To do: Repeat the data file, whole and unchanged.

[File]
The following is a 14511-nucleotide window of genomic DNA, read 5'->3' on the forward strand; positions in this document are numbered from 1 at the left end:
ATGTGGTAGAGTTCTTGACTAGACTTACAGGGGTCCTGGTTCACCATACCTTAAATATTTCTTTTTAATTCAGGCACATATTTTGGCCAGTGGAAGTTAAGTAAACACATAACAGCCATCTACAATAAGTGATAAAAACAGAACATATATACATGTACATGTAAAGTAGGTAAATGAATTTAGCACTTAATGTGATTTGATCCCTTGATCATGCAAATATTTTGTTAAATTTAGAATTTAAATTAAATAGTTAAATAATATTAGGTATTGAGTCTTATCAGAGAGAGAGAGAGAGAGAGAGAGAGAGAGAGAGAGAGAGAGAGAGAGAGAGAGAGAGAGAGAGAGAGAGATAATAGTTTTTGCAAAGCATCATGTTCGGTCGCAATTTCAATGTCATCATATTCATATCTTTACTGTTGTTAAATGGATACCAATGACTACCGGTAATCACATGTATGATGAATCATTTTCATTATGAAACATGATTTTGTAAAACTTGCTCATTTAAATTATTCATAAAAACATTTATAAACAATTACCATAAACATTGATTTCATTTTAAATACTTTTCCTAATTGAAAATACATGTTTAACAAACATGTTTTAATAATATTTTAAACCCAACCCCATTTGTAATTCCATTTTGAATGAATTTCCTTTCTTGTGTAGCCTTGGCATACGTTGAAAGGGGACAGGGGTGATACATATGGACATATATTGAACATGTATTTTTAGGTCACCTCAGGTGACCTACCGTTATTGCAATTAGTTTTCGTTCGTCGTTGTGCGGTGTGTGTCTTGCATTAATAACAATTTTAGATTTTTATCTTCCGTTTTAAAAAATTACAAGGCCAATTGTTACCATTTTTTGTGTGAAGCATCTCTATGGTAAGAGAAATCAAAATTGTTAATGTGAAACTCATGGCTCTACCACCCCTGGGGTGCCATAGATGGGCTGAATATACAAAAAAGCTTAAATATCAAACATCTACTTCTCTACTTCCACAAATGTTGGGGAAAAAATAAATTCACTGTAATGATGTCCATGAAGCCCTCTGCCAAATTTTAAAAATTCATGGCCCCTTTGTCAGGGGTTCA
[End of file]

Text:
The following is a 14511-nucleotide window of genomic DNA, read 5'->3' on the forward strand; positions in this document are numbered from 1 at the left end:
ATGTGGTAGAGTTCTTGACTAGACTTACAGGGGTCCTGGTTCACCATACCTTAAATATTTCTTTTTAATTCAGGCACATATTTTGGCCAGTGGAAGTTAAGTAAACACATAACAGCCATCTACAATAAGTGATAAAAACAGAACATATATACATGTACATGTAAAGTAGGTAAATGAATTTAGCACTTAATGTGATTTGATCCCTTGATCATGCAAATATTTTGTTAAATTTAGAATTTAAATTAAATAGTTAAATAATATTAGGTATTGAGTCTTATCAGAGAGAGAGAGAGAGAGAGAGAGAGAGAGAGAGAGAGAGAGAGAGAGAGAGAGAGAGAGAGAGAGAGAGATAATAGTTTTTGCAAAGCATCATGTTCGGTCGCAATTTCAATGTCATCATATTCATATCTTTACTGTTGTTAAATGGATACCAATGACTACCGGTAATCACATGTATGATGAATCATTTTCATTATGAAACATGATTTTGTAAAACTTGCTCATTTAAATTATTCATAAAAACATTTATAAACAATTACCATAAACATTGATTTCATTTTAAATACTTTTCCTAATTGAAAATACATGTTTAACAAACATGTTTTAATAATATTTTAAACCCAACCCCATTTGTAATTCCATTTTGAATGAATTTCCTTTCTTGTGTAGCCTTGGCATACGTTGAAAGGGGACAGGGGTGATACATATGGACATATATTGAACATGTATTTTTAGGTCACCTCAGGTGACCTACCGTTATTGCAATTAGTTTTCGTTCGTCGTTGTGCGGTGTGTGTCTTGCATTAATAACAATTTTAGATTTTTATCTTCCGTTTTAAAAAATTACAAGGCCAATTGTTACCATTTTTTGTGTGAAGCATCTCTATGGTAAGAGAAATCAAAATTGTTAATGTGAAACTCATGGCTCTACCACCCCTGGGGTGCCATAGATGGGCTGAATATACAAAAAAGCTTAAATATCAAACATCTACTTCTCTACTTCCACAAATGTTGGGGAAAAAATAAATTCACTGTAATGATGTCCATGAAGCCCTCTGCCAAATTTTAAAAATTCATGGCCCCTTTGTCAGGGGTTCA